It is cultivated commercially in tropical and subtropical areas for its sweet, seedy fruit. The passion fruit is a pepo, a type of berry, round or oval, either yellow or dark purple at maturity, with a soft to firm, juicy interior filled with numerous seeds. The fruit is both eaten and juiced. Maracuja juice is often added to other fruit juices to enhance the aroma.

 Soursop or Sirsak

Soursop is the fruit of Annona muricata, a broadleaf, flowering, evergreen tree. The fruits are dark green and prickly with aromatic, juicy flesh. The taste of the fruit can be described as a combination of strawberry and pineapple, with sour citrus notes contrasting with an underlying creamy flavor reminiscent of coconut or banana. Soursop is widely promoted as an alternative cancer treatment.

 Star Apple

The fruit is round and typically measures from 2 to 3 inches in diameter. When ripe, it usually purple-skinned with a faint green area appearing around the calyx. A radiating star pattern is visible in the pulp. The skin is rich in latex, and both it and the rind are not edible. Star apples are delicious as a fresh dessert fruit; it is sweet and best served chilled. Infusions of the leaves have been used against diabetes and articular rheumatism. The fruit also exists in three colors, dark purple, greenish brown and yellow. The purple fruit has a denser skin and texture while the greenish brown fruit has a thin skin and a more liquid pulp; the yellow variety is less common and difficult to find.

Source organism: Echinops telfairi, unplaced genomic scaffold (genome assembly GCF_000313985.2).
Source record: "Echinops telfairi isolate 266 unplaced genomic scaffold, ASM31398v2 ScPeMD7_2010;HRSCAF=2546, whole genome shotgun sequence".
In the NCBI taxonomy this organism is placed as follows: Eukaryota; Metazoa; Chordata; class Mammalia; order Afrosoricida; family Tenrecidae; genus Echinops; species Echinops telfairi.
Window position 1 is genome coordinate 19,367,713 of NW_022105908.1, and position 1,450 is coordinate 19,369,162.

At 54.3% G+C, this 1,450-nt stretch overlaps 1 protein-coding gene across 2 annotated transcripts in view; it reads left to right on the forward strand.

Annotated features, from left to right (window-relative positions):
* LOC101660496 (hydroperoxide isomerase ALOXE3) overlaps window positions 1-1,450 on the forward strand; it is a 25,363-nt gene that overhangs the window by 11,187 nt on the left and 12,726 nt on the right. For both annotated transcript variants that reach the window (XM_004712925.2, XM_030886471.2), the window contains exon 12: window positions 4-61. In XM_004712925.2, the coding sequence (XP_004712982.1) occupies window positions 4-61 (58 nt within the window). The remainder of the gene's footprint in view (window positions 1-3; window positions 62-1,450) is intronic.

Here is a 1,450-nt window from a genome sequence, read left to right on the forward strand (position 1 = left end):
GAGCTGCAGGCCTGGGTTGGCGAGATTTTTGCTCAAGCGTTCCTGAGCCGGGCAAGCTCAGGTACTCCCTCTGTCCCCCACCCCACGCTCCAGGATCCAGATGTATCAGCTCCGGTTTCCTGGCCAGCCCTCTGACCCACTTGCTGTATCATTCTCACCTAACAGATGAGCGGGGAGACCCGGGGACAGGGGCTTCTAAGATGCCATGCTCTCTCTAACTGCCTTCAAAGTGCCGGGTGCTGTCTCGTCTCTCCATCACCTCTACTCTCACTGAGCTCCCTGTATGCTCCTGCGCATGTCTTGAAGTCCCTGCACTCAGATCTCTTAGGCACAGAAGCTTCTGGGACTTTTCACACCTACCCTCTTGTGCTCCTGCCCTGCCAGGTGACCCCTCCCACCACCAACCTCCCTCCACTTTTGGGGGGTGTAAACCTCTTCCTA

Tamarillo

Tamarillo is a wonderful egg-shaped fruit. Its color varies from yellow and orange to red and almost purple. Sometimes tamarillo has dark, longitudinal stripes. Red fruits are more acetous, yellow and orange fruits are sweeter. The flesh has a firm texture and contains many large seeds. This fruit is very high in vitamins and iron and low in calories.

Tamarind

The tamarind tree produces edible, pod-like fruit which is used extensively in cuisines around the world. The fruit has a fleshy and juicy pulp. It is mature when the flesh is colored brown or reddish brown. The tamarinds of Asia have longer pods containing 6 to 12 seeds. The seeds are somewhat flattened and glossy brown. The tamarind is best described as sweet and sour in taste and is high in tartaric acid, sugar, B vitamins and calcium.